Re: [DNSOP] [art] draft-ietf-dnsop-attrleaf

Dave Crocker <> Thu, 03 August 2017 22:36 UTC

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From: Dave Crocker <>
To: dnsop <>
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Organization: Brandenburg InternetWorking
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Date: Thu, 3 Aug 2017 15:36:24 -0700
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Subject: Re: [DNSOP] [art] draft-ietf-dnsop-attrleaf
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(I posted this on the ART list, yesterday, because Tim started a query 
about attrleaf there, but the note should probably also be posted at the 
attleaf hosting wg list.  /d)

I've been mulling over the challenges of this registration topic for 
more than a decade, constantly being hoisted on the petard of 
established practice...

First, underscores can be used for multiple levels of node name.  Trying 
to deal with that fully, in a single spec produced an especially 
confused draft, roughly 10 years ago.  More recently it became clear 
that this is best handled by the described simplification the spec now 
declares -- essentially distinguishing between 'top-level' underscore 
names and separately deal with those below.  But, as you note, this is 
not fully or adequately implemented in the latest versions of the draft. 
  But I'll leave details about further fixes for that, for the moment, 

Second, and much worse, is that the original documentation of underscore 
use created an inherently-problematic arrangement:  Attempting to 
synthesize some of the registration by incorporating entries in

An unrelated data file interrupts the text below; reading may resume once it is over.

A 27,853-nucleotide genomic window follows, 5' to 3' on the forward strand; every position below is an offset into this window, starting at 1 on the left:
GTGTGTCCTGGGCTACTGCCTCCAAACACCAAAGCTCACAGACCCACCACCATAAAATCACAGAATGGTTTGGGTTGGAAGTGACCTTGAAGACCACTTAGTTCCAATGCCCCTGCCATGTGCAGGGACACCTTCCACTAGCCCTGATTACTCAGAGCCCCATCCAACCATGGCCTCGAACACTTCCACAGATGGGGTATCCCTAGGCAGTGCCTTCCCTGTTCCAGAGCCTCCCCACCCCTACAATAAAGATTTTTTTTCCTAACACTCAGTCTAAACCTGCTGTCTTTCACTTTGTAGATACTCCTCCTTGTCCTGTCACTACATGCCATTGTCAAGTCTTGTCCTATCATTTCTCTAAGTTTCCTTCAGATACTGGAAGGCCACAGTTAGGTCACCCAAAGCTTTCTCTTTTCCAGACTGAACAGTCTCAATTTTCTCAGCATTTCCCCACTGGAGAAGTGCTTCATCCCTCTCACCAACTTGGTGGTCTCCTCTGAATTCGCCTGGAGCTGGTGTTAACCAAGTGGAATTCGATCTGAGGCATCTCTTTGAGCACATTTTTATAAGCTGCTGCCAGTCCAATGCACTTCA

independent registration tables documented in SRV and URI 
specifications.  The semantics therefore would mean there would be more 
than one 'authority' for name registration.  This is a registration 
model designed to produce collisions.

Efforts have been to retrofit an administrative model that accommodated 
this, where the idea of real-time conflict detection and resolution -- 
by infinitely diligent and perfectly perceptive -- IANA staff is one of 
the more recent suggestions.  Unfortunately, there is an essential and 
practical difference between 'excellent' and 'perfect', where the latter 
is an inappropriate goal for human performance.

I've come to the conclusion that "accommodating" the established 
registration practices is a fundamentally wrong path.  The only way to 
solve a problem of multiple registration authorities is to create a 
single registration authority.

That is, the right path is to create a simple and obvious registration 
model, and, separately, go back and fix the problematic documents.

Therefore I propose to:

    1. Have this document define the simple, sole, authoritative 
mechanism for registering "top-level" (global scope) underscore names.

    2. Create a separate document that specifies modifications to the 
SRV and URI documents, rationalizing the use of underscore names, 
through the mechanism defined in -attrleaf-.



Dave Crocker
Brandenburg InternetWorking